This was a weekend in which to sharpen Atlanta’s natural animus toward the Washington Nationals.
And now just sit on that sharp tack of hostility over the All-Star break and well into the second half of the season. The Braves won’t meet up again with the NL East leaders until mid-September. The Nats are going to have to do some significant tripping over their own shoelaces to make those games meaningful.
In the standings, the just-completed four-game series in Washington accomplished nothing. It was a push. It should have been better for the Braves, had Jim Johnson not blown a three-run lead in the ninth Friday. Leaving with a split after Sunday’s loss, the Braves are still 9 ½ games in arrears.
But, at least, you should have no doubt over which team deserves the entire focus of your negative energy in the next two-plus months.
Of the Top 10 Reasons to Dislike the Washington Nationals, nine of them undoubtedly have something to do with Bryce Harper.
But if only to diversify the list, we now can include the Nats brass, which during the opener of the Braves series refused to start the game on the mere suggestion that it might rain. The mostly rain-less three-hour rain delay – orchestrated in order to protect Washington’s starter and avoid going to its weak bullpen in event of a mid-game rain delay – was a bush league maneuver. Thanks Washington. I don’t get to use the term bush league nearly enough.
True, the Braves gained no ground in the standings. But they at least can claim the ethical high ground over Washington after this weekend.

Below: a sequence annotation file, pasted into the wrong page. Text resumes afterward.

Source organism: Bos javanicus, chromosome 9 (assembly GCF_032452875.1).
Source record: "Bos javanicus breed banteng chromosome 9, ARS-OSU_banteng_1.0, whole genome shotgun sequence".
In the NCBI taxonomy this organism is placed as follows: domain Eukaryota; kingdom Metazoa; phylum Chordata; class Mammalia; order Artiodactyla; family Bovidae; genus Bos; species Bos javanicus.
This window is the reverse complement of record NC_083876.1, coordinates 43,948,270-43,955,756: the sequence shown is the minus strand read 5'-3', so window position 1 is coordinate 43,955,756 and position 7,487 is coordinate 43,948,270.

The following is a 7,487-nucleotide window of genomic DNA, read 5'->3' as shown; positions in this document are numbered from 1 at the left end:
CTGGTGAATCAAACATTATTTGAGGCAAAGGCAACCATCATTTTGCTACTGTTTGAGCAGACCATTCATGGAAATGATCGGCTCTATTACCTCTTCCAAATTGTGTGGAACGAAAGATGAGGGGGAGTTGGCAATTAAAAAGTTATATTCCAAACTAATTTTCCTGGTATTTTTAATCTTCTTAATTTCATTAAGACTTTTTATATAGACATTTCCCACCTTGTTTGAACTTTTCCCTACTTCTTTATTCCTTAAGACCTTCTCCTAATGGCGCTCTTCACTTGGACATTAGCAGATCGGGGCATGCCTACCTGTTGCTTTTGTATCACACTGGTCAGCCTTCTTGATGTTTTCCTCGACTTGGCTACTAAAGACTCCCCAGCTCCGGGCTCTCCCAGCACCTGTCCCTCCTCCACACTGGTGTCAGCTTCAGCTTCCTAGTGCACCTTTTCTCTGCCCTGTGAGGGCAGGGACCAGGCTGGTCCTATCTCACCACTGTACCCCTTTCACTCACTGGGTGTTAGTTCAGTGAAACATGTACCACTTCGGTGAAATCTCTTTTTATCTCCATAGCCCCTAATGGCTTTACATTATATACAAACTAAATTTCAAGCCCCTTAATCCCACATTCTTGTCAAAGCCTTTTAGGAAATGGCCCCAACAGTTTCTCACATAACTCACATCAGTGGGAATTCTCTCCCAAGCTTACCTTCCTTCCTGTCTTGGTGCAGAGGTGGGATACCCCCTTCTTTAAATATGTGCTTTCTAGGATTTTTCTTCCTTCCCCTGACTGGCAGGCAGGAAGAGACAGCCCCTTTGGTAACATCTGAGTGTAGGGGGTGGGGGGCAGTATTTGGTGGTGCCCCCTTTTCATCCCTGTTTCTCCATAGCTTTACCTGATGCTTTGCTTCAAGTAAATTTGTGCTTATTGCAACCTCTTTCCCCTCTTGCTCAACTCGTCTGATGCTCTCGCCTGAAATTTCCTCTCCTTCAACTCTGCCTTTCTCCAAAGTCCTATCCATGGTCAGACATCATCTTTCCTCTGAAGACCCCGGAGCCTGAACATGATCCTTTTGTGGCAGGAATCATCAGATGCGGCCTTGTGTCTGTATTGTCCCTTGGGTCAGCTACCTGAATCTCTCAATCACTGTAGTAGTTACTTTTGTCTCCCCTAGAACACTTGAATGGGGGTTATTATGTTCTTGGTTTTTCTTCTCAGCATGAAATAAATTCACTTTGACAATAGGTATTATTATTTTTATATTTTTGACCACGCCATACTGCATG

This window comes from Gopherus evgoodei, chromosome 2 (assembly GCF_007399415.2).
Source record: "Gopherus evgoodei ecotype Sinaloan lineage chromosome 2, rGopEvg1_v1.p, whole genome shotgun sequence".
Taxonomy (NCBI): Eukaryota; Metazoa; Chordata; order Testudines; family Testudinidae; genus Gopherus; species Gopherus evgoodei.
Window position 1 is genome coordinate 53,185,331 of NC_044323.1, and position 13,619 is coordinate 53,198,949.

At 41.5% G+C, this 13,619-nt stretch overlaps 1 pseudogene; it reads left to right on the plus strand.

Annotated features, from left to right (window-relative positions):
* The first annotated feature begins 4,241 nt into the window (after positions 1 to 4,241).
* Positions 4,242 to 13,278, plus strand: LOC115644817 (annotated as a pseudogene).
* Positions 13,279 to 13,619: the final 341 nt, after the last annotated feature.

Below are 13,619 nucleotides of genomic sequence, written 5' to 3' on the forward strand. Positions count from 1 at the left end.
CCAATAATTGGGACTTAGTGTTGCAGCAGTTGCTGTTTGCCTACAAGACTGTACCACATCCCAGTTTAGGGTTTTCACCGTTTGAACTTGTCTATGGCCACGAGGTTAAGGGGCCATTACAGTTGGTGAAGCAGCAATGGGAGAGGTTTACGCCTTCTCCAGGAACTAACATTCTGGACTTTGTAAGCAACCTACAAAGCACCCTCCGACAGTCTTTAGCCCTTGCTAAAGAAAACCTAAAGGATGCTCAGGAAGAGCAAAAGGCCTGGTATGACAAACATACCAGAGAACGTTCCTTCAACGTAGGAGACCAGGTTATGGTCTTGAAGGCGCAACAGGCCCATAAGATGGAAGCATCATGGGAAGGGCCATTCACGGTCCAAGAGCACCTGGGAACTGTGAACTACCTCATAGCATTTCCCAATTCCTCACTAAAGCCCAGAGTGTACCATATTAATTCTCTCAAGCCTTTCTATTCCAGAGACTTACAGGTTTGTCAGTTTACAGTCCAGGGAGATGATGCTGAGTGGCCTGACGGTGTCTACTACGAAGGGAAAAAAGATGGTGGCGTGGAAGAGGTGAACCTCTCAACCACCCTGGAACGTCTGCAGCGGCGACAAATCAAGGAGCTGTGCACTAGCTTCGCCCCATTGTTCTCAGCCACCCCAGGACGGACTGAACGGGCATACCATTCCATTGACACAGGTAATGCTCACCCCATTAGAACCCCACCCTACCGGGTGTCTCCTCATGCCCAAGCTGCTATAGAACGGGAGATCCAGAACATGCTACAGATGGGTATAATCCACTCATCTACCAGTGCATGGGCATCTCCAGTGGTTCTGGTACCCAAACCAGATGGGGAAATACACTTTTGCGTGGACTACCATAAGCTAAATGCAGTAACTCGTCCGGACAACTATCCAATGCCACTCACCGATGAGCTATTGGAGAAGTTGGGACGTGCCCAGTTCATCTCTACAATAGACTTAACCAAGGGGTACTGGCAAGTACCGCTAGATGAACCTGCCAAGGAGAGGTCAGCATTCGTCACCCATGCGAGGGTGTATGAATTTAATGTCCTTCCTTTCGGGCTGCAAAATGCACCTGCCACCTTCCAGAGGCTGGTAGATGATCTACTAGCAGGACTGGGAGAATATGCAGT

Even Harper, on an Instagram post, labeled it a “lame rain delay, which we should’ve never had.” May have to revisit some of my more irrational feelings about Harper. (Most of them are petty and hair-related, anyway. Like, for heaven’s sake, man, get a batting helmet that fits properly over that luxuriant rooster comb atop your head, or start using a chin strap).
That the Nats are playing games before the actual games would seem encouraging. And indication, perhaps, that they have such serious flaws that subterfuge is their last, best hope of masking them. Resorting to lame rain delays seemed fairly desperate for a first-place team.
The bullpen is, of course, the major flaw. The one most likely to cause Nationals manager Dusty Baker to swallow his toothpick.
The Braves head into the All-Star break secure in the knowledge that the team they are pursuing has a weakness in both the bullpen and in character (at least on high, where man-made rain delays are created). Thus far this season, they are 6-7 head-to-head against the Gnats, so it’s not like they should cower at their approach.
And after all, the Braves have baseball’s Wolverine – there is no other way to describe Freddie Freeman’s fast-healing bones outside a comic book reference.
Surely Washington will address their end-of-game issue. No reason to think the Braves can run them down over the back half of the season. It is still rather cloudy as to whether the Braves should be buyers or sellers on the trade market.
But we might ask that they at least hang around. Keep the deficit in single digits. Give reason to cheer from afar that the Nats finish more games with question marks rather than exclamation points.
Let a clean, old-fashioned hate – baseball style – simmer for a couple months more.